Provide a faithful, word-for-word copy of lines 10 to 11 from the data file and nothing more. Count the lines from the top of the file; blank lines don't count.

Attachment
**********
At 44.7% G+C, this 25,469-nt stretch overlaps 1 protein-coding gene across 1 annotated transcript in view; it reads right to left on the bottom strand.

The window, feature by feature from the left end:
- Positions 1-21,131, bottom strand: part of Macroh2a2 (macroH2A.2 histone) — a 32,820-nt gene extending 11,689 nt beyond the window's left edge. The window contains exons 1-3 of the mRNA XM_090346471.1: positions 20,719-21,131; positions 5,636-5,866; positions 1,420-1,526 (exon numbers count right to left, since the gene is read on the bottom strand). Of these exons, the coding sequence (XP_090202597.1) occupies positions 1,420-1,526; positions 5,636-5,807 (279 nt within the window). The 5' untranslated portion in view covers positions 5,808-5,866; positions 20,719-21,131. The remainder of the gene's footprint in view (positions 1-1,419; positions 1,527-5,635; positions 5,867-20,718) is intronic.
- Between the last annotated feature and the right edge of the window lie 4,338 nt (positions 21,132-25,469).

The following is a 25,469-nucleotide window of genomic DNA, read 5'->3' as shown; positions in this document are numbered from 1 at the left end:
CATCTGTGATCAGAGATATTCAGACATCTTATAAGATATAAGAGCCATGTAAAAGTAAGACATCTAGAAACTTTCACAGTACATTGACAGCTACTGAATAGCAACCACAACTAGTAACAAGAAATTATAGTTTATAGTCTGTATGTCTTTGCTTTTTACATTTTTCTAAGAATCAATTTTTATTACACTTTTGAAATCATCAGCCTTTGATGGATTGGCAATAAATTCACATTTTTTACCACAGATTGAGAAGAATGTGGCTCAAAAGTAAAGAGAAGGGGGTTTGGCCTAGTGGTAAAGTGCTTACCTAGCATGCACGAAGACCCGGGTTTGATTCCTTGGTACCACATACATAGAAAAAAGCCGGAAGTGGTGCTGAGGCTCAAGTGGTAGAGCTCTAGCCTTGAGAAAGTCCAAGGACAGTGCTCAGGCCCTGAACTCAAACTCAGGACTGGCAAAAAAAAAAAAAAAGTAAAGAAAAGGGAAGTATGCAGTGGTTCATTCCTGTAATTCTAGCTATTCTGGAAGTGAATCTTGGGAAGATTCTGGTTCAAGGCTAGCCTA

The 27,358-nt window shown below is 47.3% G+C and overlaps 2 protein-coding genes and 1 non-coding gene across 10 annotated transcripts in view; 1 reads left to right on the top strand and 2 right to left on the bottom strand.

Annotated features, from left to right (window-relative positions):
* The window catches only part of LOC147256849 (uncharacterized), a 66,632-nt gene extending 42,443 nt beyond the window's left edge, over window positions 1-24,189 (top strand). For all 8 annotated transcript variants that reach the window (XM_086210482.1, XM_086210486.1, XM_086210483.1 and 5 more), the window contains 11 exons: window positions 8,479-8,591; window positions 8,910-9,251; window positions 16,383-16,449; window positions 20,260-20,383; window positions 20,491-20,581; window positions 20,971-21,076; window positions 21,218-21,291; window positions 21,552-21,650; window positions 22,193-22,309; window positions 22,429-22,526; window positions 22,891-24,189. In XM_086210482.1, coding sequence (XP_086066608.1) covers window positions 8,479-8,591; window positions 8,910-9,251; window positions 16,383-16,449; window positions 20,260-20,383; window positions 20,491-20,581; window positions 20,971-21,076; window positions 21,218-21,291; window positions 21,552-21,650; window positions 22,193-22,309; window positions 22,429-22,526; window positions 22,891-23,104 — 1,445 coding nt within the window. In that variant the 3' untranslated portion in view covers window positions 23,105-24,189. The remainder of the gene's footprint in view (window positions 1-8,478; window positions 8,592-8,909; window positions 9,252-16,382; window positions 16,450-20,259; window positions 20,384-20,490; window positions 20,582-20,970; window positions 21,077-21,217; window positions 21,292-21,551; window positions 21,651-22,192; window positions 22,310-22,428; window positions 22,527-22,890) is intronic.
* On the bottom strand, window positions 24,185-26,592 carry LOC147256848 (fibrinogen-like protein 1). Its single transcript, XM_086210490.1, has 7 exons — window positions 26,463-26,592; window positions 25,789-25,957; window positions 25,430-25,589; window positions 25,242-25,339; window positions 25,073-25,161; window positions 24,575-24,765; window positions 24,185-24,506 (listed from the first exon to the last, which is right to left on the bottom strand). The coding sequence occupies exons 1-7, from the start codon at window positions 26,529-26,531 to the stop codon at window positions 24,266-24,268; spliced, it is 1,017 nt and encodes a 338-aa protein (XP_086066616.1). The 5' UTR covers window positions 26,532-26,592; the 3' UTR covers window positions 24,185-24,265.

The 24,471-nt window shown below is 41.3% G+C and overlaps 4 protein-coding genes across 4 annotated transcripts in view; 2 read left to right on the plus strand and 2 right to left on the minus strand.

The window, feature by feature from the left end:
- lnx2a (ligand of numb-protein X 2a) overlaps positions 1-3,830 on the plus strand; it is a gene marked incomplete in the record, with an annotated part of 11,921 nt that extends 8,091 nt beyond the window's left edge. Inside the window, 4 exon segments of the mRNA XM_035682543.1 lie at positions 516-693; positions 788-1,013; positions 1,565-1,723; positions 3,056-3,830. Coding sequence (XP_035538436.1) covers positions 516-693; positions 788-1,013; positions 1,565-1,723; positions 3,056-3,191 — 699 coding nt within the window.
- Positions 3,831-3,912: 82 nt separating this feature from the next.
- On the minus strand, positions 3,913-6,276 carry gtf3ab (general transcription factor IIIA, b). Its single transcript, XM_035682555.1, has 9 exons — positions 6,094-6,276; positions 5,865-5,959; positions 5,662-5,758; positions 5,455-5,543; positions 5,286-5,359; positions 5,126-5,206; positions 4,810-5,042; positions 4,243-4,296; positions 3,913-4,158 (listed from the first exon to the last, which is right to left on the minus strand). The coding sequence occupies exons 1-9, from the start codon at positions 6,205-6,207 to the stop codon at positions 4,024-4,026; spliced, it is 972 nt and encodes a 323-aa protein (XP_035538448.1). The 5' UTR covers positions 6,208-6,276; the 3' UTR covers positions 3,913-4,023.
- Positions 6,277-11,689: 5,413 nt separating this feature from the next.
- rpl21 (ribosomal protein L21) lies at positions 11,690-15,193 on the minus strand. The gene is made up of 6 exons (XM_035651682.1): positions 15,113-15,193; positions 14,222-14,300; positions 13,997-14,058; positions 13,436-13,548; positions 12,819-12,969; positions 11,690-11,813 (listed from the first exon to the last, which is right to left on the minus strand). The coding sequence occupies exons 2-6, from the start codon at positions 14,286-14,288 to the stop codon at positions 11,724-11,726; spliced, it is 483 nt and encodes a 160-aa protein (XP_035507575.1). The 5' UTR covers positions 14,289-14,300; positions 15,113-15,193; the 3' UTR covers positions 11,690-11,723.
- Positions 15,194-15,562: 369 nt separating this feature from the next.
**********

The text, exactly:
* On the bottom strand, window positions 24,185-26,592 carry LOC147256848 (fibrinogen-like protein 1). Its single transcript, XM_086210490.1, has 7 exons — window positions 26,463-26,592; window positions 25,789-25,957; window positions 25,430-25,589; window positions 25,242-25,339; window positions 25,073-25,161; window positions 24,575-24,765; window positions 24,185-24,506 (listed from the first exon to the last, which is right to left on the bottom strand). The coding sequence occupies exons 1-7, from the start codon at window positions 26,529-26,531 to the stop codon at window positions 24,266-24,268; spliced, it is 1,017 nt and encodes a 338-aa protein (XP_086066616.1). The 5' UTR covers window positions 26,532-26,592; the 3' UTR covers window positions 24,185-24,265.

The 24,471-nt window shown below is 41.3% G+C and overlaps 4 protein-coding genes across 4 annotated transcripts in view; 2 read left to right on the plus strand and 2 right to left on the minus strand.